• The artist carved a beautiful ivory piece on exposition of Gita, where Lord Krishna driving the chariot of Arjuna in the war of Kurukshetra, where the Pandava prince Arjuna is filled with doubt on the battlefield that his enemies are his own relatives, beloved friends, and respected teachers. He put down his bow and arrow and turned back to his charioteer, guide Krishna for advice. Responding to Arjuna's confusion and moral dilemma, Krishna explains to Arjuna his duties as a warrior and prince, elaborating on a variety of philosophical concepts. Krishna explains about the different Yogic and Vedantic philosophies, with examples and analogies. This has led to the Gita often being described as a concise guide to Hindu philosophy and a practical self contained guide to life.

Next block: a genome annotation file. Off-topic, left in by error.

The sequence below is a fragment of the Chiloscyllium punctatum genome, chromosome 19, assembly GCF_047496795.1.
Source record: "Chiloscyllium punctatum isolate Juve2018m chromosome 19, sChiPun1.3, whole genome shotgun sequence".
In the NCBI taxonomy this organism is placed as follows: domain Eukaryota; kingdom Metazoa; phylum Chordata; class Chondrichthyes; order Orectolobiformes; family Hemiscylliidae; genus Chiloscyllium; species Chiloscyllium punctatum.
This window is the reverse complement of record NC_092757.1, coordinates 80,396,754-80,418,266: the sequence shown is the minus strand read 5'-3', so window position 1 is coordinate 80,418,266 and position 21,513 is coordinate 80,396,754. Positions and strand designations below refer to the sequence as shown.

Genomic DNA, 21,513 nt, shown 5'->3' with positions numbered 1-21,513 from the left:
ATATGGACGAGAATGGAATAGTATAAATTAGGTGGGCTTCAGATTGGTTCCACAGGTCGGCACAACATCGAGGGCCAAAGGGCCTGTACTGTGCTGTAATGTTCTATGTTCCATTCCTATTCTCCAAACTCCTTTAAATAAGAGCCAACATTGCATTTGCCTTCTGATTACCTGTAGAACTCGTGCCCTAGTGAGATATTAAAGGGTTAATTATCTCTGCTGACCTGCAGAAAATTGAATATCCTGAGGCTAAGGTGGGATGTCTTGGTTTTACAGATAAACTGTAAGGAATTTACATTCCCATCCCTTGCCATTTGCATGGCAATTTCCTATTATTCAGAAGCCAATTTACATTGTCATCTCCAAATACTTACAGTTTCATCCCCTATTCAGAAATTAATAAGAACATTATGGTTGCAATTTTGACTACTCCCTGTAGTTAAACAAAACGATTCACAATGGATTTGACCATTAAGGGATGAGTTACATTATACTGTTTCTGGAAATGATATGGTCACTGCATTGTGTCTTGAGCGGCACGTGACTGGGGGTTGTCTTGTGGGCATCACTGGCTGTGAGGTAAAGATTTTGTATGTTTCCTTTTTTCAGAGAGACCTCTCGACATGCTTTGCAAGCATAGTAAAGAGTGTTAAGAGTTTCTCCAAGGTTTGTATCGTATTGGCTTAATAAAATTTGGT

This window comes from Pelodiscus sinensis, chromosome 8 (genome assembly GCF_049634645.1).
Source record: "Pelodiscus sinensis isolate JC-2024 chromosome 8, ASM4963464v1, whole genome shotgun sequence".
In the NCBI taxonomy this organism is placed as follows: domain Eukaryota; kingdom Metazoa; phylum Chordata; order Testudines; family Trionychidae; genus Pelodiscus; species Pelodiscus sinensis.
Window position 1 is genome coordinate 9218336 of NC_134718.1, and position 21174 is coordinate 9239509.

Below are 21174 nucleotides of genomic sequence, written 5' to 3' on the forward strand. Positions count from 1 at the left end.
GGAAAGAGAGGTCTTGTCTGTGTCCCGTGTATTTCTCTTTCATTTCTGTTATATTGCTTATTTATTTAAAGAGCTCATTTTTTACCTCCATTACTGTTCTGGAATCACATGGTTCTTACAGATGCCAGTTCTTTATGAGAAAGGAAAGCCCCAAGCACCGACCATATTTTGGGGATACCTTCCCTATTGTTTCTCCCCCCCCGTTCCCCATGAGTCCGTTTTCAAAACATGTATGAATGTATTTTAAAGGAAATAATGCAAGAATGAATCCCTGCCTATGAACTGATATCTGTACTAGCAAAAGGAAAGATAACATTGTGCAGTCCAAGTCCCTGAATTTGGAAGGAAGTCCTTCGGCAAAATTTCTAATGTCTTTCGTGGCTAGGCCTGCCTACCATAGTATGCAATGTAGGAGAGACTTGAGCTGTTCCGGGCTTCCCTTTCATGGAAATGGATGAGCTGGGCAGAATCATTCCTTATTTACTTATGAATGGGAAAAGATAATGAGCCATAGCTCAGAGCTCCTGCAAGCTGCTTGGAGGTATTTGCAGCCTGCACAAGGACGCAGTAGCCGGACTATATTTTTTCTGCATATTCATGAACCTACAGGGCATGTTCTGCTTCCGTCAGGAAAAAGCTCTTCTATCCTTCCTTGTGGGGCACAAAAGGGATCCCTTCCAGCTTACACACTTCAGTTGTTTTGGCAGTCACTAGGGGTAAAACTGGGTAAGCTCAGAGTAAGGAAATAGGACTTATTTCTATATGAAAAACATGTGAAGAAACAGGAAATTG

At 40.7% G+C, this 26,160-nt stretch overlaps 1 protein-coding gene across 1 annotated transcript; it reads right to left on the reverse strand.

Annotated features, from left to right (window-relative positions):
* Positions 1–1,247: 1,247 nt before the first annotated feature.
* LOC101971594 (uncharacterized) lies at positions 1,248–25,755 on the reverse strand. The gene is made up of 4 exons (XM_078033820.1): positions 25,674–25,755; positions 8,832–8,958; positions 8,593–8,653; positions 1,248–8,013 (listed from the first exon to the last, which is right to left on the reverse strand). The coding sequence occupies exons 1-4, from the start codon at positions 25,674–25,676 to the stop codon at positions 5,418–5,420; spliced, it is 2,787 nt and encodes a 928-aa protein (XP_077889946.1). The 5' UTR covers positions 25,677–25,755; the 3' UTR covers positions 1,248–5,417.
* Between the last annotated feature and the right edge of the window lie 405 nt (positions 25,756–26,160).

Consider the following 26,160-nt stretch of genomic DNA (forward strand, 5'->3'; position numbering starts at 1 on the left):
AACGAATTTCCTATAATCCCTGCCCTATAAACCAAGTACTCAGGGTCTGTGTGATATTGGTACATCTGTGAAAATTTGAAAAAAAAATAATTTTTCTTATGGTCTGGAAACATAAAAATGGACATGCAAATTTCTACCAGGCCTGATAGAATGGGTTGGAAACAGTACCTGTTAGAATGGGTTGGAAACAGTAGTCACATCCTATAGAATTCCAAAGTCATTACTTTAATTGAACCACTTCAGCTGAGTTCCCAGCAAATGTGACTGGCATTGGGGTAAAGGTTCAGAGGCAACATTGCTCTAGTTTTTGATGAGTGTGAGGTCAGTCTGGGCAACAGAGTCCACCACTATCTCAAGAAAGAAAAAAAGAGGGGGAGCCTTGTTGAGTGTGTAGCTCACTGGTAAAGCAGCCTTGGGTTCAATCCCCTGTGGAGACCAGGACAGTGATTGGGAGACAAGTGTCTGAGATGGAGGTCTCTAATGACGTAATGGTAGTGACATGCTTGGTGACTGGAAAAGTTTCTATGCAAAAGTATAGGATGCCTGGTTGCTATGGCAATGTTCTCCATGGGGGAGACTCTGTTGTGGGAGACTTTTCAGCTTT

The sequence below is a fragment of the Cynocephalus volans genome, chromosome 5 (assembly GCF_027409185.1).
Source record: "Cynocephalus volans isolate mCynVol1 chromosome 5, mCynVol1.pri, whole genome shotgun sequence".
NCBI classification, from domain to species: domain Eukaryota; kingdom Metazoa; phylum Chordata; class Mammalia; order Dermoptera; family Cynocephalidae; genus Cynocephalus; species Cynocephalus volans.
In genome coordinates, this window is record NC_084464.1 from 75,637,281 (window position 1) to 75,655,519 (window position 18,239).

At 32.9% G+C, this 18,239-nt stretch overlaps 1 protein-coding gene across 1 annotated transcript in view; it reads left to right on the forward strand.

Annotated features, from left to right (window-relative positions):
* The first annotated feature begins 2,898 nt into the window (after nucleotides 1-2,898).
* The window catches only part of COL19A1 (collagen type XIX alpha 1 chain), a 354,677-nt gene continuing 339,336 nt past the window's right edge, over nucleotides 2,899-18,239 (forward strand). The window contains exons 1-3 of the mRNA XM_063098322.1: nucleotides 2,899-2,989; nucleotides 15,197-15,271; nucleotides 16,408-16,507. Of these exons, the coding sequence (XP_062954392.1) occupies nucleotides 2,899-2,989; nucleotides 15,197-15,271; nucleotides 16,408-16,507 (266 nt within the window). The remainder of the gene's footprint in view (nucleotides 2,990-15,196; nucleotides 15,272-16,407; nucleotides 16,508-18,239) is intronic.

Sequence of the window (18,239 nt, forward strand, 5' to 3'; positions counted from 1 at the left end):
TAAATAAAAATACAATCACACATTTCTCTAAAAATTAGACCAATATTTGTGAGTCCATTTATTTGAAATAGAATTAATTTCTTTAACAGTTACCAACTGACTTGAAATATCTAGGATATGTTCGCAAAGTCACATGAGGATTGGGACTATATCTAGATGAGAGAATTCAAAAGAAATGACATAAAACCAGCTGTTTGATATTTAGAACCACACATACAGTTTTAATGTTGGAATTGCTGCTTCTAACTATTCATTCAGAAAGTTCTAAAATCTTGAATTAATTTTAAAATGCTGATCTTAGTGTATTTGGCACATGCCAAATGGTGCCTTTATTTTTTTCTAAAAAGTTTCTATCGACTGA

• The high, elegant huqqa is richly ornamented with silver enamelled work. The method of enamelling employed in India is called the champlev√©. In this process, the metal is engraved or chased to provide the metal is engraved or chased to provide the necessary depressions in which the enamel colours are applied and heated. The most finely inlaid enamelling huqqa with seven parts and long chains and gold zari pipe gives an aristocracy look with royal grandeur. The surface decoration consists of colourful flowers, leaves and animals patterns, the entire achieving an exceptional impression of the decorative art. The body of the huqqa is richly ornamented with fine blue green and yellow colours. The piece is decorated with floral sprays and creepers minakari work in silver. The base metal of huqqa is silver on which intricate enamelling is executed. Fine eight chains are hanging from the chillim as well as pieces of silver enamelled parts in well synchronize. The most attractive parts of the huqqa are its gold threaded pipe and gold mouth piece.